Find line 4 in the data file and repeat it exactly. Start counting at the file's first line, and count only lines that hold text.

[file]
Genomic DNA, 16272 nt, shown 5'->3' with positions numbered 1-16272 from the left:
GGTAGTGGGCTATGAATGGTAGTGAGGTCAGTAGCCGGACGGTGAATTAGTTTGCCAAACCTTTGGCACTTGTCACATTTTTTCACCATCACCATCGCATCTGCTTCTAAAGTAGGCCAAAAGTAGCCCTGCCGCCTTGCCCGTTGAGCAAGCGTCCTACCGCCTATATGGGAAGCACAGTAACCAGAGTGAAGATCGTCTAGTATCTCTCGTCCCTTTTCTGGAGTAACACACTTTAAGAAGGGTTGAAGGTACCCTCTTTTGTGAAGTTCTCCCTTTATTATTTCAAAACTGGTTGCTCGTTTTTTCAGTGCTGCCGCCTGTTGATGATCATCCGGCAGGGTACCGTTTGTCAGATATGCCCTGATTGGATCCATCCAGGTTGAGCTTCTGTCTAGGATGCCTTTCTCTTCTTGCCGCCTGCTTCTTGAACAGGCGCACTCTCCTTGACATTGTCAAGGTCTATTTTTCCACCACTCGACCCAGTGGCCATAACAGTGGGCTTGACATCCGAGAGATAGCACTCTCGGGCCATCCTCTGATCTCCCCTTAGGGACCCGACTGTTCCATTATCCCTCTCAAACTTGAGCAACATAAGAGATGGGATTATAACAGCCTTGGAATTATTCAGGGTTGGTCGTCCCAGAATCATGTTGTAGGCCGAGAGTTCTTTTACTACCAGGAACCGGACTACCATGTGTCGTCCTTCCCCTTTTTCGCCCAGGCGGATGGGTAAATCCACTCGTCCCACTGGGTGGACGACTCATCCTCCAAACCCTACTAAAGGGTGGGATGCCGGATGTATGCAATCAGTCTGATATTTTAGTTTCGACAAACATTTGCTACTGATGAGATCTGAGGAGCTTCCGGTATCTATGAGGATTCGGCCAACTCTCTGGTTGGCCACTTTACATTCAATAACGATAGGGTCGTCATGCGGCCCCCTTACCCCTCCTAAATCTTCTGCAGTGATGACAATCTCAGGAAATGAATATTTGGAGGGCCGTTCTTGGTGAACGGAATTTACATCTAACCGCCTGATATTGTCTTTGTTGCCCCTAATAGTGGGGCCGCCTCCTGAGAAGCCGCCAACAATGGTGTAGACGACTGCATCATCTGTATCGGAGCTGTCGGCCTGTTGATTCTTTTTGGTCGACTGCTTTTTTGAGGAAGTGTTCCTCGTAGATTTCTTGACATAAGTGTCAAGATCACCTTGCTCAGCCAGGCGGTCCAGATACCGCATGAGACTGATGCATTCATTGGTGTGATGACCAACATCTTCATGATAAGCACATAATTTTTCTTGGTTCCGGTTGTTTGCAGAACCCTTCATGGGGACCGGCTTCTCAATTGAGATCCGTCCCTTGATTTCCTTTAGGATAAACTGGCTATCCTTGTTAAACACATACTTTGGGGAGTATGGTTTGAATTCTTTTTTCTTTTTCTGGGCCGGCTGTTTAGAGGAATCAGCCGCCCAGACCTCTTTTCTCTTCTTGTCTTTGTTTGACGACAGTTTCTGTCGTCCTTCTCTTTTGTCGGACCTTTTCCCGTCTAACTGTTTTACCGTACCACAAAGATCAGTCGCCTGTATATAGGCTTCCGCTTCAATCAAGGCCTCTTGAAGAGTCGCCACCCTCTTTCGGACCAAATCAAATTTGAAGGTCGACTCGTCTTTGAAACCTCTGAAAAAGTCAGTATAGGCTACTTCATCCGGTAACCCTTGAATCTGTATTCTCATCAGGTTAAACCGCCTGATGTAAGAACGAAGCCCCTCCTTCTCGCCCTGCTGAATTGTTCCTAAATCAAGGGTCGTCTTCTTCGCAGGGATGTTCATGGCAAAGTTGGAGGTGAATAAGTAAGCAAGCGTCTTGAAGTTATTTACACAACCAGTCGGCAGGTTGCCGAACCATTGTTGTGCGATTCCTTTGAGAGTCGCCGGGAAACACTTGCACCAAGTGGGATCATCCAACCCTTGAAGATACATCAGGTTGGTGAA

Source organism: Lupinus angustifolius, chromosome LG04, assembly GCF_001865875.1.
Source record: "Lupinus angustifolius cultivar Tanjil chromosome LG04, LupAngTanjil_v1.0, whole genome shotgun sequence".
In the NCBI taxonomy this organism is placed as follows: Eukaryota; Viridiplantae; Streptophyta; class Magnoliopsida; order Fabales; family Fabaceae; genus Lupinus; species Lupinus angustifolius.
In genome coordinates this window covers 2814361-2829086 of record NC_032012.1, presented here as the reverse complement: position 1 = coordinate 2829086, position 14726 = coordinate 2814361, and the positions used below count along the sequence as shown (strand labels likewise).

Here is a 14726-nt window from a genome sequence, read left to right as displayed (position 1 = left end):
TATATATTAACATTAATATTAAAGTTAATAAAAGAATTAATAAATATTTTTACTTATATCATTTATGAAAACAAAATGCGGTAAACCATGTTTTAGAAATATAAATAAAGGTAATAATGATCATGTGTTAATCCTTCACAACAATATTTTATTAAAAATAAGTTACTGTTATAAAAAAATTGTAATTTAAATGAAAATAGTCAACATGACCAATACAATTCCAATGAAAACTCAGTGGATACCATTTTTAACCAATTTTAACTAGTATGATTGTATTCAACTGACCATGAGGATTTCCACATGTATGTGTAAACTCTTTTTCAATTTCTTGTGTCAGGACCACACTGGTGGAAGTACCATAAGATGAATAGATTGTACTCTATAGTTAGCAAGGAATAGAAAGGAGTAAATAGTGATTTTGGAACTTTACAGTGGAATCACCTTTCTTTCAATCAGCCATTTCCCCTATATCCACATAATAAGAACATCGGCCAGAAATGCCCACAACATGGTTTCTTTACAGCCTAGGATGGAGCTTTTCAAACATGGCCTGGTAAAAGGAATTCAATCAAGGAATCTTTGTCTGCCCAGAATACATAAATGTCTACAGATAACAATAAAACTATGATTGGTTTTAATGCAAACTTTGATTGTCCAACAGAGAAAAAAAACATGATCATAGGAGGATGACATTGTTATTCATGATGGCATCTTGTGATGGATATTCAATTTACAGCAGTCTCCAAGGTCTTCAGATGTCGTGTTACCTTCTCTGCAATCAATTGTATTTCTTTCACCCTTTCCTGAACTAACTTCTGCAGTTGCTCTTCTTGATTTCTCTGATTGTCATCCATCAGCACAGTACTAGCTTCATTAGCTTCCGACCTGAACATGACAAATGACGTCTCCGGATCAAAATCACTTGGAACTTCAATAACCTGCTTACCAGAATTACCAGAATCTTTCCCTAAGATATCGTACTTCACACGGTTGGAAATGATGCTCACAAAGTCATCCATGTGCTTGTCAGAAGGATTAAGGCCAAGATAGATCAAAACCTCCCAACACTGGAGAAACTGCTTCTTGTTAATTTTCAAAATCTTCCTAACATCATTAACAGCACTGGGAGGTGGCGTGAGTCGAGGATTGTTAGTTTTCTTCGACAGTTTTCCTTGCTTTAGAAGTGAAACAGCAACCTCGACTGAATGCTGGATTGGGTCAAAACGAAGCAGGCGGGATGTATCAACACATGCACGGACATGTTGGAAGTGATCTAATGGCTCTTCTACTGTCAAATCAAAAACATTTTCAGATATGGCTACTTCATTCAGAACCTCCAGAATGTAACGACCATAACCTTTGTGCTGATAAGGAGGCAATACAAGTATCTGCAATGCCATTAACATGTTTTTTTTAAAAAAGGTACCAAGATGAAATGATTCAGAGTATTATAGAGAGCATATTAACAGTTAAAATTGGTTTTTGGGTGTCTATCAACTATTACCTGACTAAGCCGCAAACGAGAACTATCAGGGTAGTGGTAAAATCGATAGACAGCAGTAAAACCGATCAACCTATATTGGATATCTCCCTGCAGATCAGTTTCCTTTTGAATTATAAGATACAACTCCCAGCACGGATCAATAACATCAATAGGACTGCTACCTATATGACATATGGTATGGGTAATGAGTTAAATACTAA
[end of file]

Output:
Source record: "Lupinus angustifolius cultivar Tanjil chromosome LG04, LupAngTanjil_v1.0, whole genome shotgun sequence".